Western Redbud (Cercis occidentalis) is a deciduous shrub or small tree with a spreading, rounded crown. It typically matures to 20-30′ tall with a similar spread but can occasionally grow taller. It is noted for its pretty pink flowers bloom in early spring (April-May) on naked stems before the foliage appears. The flowers are followed by narrow, flat pods (3″ long), which ripen in late summer and often persist into winter. Foliage is variable in shape but is typically ovate to heart-shaped with slightly toothed margins. It emerges reddish purple in spring, matures to green in summer, and finally turns yellow to red-purple in fall. Trunks and branches are covered with smooth gray bark. Western Redbud is native to hillsides, canyons, and lower mountain slopes from central California to Baja California Sur, Mexico, where it typically occurs in chaparral and oak woodlands. It was introduced into cultivation in 1852 by Charles Lewis Lesquereux (1806-89), a Swiss botanist who became the first professor of geology and paleobotany at the University of Pennsylvania. The Western Redbud is a popular ornamental plant due to its attractive flowers and foliage. It is also a relatively low-maintenance tree, making it an ideal choice for gardeners who are looking for an easy-to-care-for plant.

Desert Peach (Prunus andersonii)

Desert peach (Prunus andersonii) is a small deciduous tree or large shrub that is native to the western United States. It typically grows to 15-20 feet tall, with a spreading crown of dense, drooping branches. The leaves are dark green and elliptical, with small sharp teeth along the edges. In spring, the tree is covered in white or pink blossoms, which give way to small red or orange fruits in early summer. Desert peach is adapted to dry, sandy soils and full sun exposure. It is fairly drought tolerant once established but will produce more flowers and fruit if given regular water during the growing season.

Desert Peaches are relatively easy to grow and can be propagated from seed or cuttings. To propagate from seed, sow the seeds in fall or winter. To propagate from cuttings, take 6-8 inch cuttings from new growth in late spring or early summer. Rooting hormone can promote better root development. Plant the cuttings in well-drained soil, and keep them moist until they are established.

Golden Rain Tree (Koelreuteria paniculata)

The Golden Rain Tree, also known as Koelreuteria paniculata, is a beautiful deciduous tree native to Asia. It is most commonly found in China and Korea, but it can also be found in Japan, Vietnam, and Nepal. The Golden Rain Tree is a fast-growing tree that can reach a height of 30-40 feet and a width of 20-30 feet. The leaves are alternate, simple, oblong-shaped, and have serrated margins. The leaves are green in the summer and turn yellow or red in the fall. The flowers are yellow and appear in clusters at the ends of the branches. The flowers are followed by orange or yellow fruits that resemble mini pumpkins. The fruit is poisonous to humans but is eaten by birds. The Golden Rain Tree is drought tolerant and can thrive in northern California. It does not need much water or fertilizer and can tolerate some salt. The Golden Rain Tree makes an excellent shade tree and can be planted in urban areas. It is also a popular tree for bonsai.

Marina Strawberry Tree (Arbutus marina)

The Marina Strawberry Tree (Arbutus marina) is a species of an evergreen tree that is native to the Mediterranean region. The tree gets its name from the small, strawberry-like fruits that it produces. The Marina Strawberry Tree grows to be 15-25 feet tall, with a trunk that is typically 2-3 feet in diameter. The tree has dark green, leathery leaves that are 4-8 inches long and 2-3 inches wide. The flowers of the Marina Strawberry Tree are white or pink, and they bloom in the springtime. The fruits of the tree are red or orange, and they ripen in the fall. The tree is an important food source for birds and other animals. Marina Strawberry Trees are relatively low-maintenance and are relatively pest- and disease-resistant. These shrubs can be propagated by seed, cuttings, or division, and they make an excellent addition to any landscape. For best results, water your Marina Strawberry Tree regularly during the growing season and mulch around the base of the plant to help retain moisture.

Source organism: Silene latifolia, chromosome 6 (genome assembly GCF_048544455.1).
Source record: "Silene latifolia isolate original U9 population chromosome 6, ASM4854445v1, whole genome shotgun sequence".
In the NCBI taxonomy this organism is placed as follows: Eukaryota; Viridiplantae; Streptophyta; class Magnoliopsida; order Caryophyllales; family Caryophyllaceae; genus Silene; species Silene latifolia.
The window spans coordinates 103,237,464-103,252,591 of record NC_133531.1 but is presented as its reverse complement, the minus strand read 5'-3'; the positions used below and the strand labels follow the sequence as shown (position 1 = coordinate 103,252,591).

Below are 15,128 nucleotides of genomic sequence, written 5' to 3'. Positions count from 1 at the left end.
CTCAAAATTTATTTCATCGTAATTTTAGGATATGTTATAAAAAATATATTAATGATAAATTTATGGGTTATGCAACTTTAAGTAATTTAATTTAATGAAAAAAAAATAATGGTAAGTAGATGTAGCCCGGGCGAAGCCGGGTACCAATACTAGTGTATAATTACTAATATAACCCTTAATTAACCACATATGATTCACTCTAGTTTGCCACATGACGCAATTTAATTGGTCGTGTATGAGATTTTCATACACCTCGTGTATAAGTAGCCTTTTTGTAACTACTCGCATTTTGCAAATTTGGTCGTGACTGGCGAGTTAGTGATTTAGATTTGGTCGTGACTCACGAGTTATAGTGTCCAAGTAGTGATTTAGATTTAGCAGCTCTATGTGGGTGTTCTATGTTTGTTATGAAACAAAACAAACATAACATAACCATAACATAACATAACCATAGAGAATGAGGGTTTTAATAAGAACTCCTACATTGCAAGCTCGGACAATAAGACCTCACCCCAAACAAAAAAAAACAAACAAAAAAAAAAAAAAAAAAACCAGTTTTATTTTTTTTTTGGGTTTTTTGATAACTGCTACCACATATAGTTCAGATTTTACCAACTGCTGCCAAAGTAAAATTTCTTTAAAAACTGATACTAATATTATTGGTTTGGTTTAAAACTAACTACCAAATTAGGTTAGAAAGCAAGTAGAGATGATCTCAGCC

Blue Elderberry (Sambucus nigra ssp. Caerulea)

Blue elderberry (Sambucus nigra ssp. Caerulea) is a deciduous shrub that typically grows 10-15 feet tall and 6-10 feet wide. It has a profusion of small, white flowers that appear in early summer, followed by dark blue berries in late summer. The berries are quite sweet and can be eaten fresh or used for making pies or jam. The foliage is a deep green color and turns yellow in fall. Blue elderberry is native to western North America and prefers full sun to partial shade and well-drained soil. It is relatively drought-tolerant once established and tolerant of a wide range of pH levels. This shrub is also deer-resistant and attracts butterflies, bees, and birds. Blue elderberry is an excellent choice for naturalizing an area or creating informal hedges. Other than its ornamental uses, it can also be planted as a specimen shrub or used in foundation plantings.

Australian Tea Tree (Leptospermum laevigatum)

Australian Tea Tree (Leptospermum laevigatum) is an evergreen shrub that is native to Australia. It grows to a height of 15 feet and has leaves that are 2-3 inches long. The flowers are white and bloom from May to June. The fruit is a small, black berry that ripens in September. Tea trees grow best in full sun and well-drained soil. They are tolerant of drought and salt spray. Australian Tea trees can be propagated from seed or cuttings. To propagate from seed, sow the seeds in a moist peat moss mix and place them in a warm location. Keep the soil moist but not soggy. Seeds will germinate in 3-4 weeks. To propagate from cuttings, take 4-6 inch cuttings from new growth in late spring or early summer. Strip the leaves from the bottom half of the cutting and dip the end in rooting hormone powder. Stick the cutting in a pot filled with moistened perlite or sand. Place the pot in a plastic bag to create a humid environment. Keep the cutting moist and place it in a bright, indirect light location. New roots will form in 4-8 weeks.